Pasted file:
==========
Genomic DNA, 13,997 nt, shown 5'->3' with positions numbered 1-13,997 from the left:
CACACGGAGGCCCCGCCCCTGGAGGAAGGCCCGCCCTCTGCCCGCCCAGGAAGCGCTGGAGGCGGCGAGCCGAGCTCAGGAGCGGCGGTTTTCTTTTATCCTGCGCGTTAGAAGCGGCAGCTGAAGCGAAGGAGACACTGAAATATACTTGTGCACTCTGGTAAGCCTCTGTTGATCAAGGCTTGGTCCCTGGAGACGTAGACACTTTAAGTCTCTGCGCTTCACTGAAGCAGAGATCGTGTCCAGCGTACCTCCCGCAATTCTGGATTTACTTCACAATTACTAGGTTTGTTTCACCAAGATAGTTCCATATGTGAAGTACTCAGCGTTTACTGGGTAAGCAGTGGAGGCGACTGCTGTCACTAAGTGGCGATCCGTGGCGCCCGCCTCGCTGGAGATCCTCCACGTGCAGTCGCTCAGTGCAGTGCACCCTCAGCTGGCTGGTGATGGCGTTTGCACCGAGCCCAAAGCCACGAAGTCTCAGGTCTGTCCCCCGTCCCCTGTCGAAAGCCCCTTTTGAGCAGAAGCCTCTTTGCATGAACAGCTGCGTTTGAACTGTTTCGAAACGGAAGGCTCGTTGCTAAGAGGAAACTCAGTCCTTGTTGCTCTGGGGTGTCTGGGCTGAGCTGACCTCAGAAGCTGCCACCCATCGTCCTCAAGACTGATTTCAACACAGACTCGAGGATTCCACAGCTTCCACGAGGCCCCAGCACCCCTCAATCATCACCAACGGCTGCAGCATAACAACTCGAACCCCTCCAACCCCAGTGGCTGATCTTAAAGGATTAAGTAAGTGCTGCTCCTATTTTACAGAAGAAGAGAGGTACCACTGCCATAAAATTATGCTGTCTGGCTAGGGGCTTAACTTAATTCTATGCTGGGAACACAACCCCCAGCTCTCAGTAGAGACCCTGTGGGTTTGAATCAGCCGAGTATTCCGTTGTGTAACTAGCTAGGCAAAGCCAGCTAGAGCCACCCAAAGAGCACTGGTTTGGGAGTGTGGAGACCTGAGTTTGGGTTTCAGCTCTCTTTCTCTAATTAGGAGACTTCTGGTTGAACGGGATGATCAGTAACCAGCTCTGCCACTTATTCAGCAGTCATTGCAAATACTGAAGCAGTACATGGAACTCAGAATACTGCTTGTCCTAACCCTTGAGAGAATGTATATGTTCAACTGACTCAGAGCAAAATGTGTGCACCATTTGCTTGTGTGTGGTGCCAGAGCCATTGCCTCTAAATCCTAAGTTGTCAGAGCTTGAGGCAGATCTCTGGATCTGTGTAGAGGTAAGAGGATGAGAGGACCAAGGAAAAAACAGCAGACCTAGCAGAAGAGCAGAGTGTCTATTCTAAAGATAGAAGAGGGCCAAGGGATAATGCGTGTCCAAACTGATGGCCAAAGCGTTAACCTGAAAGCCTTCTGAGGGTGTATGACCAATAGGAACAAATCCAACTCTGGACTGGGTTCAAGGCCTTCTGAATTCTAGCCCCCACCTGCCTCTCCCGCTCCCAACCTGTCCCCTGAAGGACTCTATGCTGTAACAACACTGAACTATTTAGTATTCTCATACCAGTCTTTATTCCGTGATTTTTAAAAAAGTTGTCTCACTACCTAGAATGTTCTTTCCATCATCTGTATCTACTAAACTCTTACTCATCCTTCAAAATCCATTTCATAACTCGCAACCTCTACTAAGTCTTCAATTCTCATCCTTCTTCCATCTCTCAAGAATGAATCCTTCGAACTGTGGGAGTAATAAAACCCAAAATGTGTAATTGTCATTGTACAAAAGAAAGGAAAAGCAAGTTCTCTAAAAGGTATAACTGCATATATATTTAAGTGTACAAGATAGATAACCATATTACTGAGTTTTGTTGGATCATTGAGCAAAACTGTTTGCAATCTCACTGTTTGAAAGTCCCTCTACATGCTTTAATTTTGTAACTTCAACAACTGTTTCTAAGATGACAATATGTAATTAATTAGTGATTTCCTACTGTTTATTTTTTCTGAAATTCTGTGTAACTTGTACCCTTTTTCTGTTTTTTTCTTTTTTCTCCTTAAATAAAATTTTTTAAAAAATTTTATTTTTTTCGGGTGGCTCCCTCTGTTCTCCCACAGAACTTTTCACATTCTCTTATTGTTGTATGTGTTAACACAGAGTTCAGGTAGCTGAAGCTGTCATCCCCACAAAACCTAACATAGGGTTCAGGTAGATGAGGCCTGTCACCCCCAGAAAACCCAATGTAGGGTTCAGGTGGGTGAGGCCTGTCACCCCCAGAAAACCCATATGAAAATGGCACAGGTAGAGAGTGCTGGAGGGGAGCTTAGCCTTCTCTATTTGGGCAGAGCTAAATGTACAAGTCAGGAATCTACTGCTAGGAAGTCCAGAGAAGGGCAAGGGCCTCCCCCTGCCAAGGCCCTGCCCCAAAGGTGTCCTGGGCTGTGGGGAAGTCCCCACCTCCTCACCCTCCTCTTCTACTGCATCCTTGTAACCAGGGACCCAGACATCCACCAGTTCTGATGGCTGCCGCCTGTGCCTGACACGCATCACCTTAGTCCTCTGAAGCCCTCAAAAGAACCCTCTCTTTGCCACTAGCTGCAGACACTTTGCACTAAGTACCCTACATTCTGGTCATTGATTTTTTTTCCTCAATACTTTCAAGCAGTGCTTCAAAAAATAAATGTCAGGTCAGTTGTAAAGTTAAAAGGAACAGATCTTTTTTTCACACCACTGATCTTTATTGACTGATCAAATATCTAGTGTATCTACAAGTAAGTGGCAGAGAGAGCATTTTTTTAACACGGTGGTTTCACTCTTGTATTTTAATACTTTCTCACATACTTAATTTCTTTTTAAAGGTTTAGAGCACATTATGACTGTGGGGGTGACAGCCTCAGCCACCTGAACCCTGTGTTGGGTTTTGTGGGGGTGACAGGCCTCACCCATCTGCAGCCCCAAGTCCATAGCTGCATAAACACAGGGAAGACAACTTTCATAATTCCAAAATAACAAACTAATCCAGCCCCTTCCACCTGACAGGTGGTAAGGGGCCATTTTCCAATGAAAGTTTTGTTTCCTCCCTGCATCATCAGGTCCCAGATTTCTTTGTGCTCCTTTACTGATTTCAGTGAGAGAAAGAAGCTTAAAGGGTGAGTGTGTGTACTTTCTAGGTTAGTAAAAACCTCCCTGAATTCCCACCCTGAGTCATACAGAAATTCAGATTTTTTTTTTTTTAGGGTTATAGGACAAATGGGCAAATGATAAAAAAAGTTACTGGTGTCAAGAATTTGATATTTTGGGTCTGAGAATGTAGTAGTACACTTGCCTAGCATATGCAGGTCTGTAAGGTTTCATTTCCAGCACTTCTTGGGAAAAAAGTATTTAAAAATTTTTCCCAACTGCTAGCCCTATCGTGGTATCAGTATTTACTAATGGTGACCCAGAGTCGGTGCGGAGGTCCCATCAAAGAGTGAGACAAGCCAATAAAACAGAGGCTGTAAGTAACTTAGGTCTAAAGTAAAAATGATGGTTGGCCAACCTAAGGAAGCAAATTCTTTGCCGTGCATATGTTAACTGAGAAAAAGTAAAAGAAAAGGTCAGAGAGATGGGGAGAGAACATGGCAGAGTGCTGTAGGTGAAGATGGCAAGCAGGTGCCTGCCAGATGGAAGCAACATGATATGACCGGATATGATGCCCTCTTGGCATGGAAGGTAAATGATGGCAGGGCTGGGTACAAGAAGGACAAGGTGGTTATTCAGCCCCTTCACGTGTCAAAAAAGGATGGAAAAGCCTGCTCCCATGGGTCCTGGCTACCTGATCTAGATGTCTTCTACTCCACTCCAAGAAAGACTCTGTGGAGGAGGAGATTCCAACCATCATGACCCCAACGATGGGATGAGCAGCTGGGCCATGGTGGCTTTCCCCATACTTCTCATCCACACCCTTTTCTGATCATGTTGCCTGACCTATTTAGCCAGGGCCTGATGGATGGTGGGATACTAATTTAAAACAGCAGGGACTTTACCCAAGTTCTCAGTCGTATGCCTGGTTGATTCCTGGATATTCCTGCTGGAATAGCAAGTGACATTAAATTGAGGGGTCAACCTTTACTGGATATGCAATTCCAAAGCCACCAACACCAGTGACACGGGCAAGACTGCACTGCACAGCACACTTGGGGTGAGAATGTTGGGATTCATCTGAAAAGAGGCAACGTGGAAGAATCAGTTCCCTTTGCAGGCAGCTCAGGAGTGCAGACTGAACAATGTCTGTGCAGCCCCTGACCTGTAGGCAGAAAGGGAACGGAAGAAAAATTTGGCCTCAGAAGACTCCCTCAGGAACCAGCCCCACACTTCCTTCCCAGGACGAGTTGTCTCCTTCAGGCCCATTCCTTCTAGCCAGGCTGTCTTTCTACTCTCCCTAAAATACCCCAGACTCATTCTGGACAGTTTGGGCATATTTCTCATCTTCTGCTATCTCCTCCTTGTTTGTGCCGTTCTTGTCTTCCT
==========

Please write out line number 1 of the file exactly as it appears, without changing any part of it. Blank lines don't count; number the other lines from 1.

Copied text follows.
Genomic DNA, 13,997 nt, shown 5'->3' with positions numbered 1-13,997 from the left: